Non Invasive Prenatal Diagnosis (NIPD)

Last reviewed 01/2018

Non Invasive Prenatal Diagnosis (NIPD) is developing as a result of several new techniques studying free fetal nucleic acidswhich may allow a diagnosis of certain fetal conditions by taking blood from the mother. Some are used already in the NHS in special circumstances such as:

  • determining Rhesus status of the fetus in rhesus disease
  • determination of fetal sex in sex-linked conditions

Others will be much more difficult including diagnosing certain genetic and chromosomal conditions in the fetus, one of them being Down's syndrome (Trisomy 21). The advantage of these approaches is the hope that invasive procedures such as an amniocentesis or chorionic villus sampling (CVS) and the associated miscarriage risk could be avoided.

A National Screening statement suggests that "..The preliminary results, although promising, are very much still in development and certainly not at a stage where we would consider using this as a NHS population screening programme. However this will be kept under constant review .." (1)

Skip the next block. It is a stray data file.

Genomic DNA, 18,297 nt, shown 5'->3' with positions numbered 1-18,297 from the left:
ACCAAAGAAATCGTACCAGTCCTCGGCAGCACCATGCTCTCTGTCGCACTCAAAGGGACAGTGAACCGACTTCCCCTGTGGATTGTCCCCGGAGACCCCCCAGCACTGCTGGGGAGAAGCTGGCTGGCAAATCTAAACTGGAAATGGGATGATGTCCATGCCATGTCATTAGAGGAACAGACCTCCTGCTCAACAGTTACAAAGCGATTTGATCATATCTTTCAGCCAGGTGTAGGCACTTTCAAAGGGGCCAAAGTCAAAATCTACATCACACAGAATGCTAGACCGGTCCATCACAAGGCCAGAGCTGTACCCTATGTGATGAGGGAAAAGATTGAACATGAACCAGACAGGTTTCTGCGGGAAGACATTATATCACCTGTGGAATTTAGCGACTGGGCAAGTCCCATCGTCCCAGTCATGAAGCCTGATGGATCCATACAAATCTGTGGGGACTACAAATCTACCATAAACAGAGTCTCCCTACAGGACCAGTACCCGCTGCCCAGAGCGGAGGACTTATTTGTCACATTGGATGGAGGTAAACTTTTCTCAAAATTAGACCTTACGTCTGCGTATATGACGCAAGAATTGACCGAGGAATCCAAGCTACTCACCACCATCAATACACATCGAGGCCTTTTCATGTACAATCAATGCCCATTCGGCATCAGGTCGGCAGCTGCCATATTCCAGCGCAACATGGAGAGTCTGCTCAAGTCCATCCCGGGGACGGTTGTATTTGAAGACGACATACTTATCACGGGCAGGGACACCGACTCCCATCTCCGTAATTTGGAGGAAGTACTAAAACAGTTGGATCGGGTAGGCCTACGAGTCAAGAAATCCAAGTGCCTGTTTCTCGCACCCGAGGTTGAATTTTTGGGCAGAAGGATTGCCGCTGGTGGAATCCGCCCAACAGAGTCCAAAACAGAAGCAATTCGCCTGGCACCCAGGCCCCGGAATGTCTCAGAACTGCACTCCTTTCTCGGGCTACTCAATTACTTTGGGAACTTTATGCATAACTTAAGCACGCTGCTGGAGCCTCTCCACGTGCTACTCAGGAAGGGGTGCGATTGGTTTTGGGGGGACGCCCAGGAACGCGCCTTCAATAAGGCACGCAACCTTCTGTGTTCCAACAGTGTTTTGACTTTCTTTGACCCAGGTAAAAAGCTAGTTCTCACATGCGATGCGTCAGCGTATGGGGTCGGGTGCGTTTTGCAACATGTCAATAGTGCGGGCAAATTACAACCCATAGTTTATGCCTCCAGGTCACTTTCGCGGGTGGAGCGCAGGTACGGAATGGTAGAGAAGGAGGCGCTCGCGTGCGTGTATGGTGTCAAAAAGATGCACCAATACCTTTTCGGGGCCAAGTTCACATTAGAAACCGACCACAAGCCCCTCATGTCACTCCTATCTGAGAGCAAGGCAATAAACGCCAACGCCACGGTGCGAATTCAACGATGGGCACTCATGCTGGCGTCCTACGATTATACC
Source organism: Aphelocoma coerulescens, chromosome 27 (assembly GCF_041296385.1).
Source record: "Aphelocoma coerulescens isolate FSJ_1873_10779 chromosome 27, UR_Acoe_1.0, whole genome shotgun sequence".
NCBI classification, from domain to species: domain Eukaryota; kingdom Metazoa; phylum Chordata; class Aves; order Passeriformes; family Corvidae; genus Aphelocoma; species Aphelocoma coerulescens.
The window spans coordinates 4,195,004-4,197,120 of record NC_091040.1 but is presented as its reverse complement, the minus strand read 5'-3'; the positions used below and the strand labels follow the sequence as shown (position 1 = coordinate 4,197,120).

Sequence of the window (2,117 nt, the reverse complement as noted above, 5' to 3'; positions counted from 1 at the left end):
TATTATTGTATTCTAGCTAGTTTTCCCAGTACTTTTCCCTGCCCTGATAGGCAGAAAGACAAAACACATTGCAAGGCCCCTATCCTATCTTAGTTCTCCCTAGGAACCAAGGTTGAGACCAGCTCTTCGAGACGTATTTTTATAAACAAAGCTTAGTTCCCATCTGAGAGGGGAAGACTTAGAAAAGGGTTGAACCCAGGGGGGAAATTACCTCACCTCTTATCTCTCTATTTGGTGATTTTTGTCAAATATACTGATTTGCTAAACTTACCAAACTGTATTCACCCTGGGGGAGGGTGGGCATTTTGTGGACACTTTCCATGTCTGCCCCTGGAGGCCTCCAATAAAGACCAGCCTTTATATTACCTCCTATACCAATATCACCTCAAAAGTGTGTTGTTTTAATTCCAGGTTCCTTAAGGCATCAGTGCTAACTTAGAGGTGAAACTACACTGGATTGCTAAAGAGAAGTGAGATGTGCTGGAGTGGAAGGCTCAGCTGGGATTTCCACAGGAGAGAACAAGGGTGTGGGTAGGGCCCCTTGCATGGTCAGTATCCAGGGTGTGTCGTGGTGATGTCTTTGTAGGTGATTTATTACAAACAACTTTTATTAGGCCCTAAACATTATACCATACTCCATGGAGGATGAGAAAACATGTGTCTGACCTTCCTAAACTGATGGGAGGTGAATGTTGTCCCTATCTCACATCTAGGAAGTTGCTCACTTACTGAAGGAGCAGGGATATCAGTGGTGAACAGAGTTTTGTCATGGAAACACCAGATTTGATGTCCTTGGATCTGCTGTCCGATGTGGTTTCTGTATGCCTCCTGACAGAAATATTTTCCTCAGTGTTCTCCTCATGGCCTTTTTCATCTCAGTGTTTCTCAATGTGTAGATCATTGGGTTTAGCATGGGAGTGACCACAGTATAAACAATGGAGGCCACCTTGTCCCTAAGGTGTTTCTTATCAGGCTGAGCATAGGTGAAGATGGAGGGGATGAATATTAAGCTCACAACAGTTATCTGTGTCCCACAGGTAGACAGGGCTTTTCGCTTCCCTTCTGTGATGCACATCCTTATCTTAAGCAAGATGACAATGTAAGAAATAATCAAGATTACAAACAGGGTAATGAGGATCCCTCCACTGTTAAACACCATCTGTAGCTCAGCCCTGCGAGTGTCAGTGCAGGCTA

• cell free fetal DNA (cffDNA) can be detected in the mothers blood from 5 weeks of pregnancy and stays in the maternal blood foronly up to an hour after delivery and therefore is not detectable in a subsequent pregnancy
    • there is already a possibility of cffDNA being used for determining fetal sexing and Rhesus status in the UK, but the more complicated use for diagnosing whole chromosomal status such as Down's syndrome is not well established scientifically (1)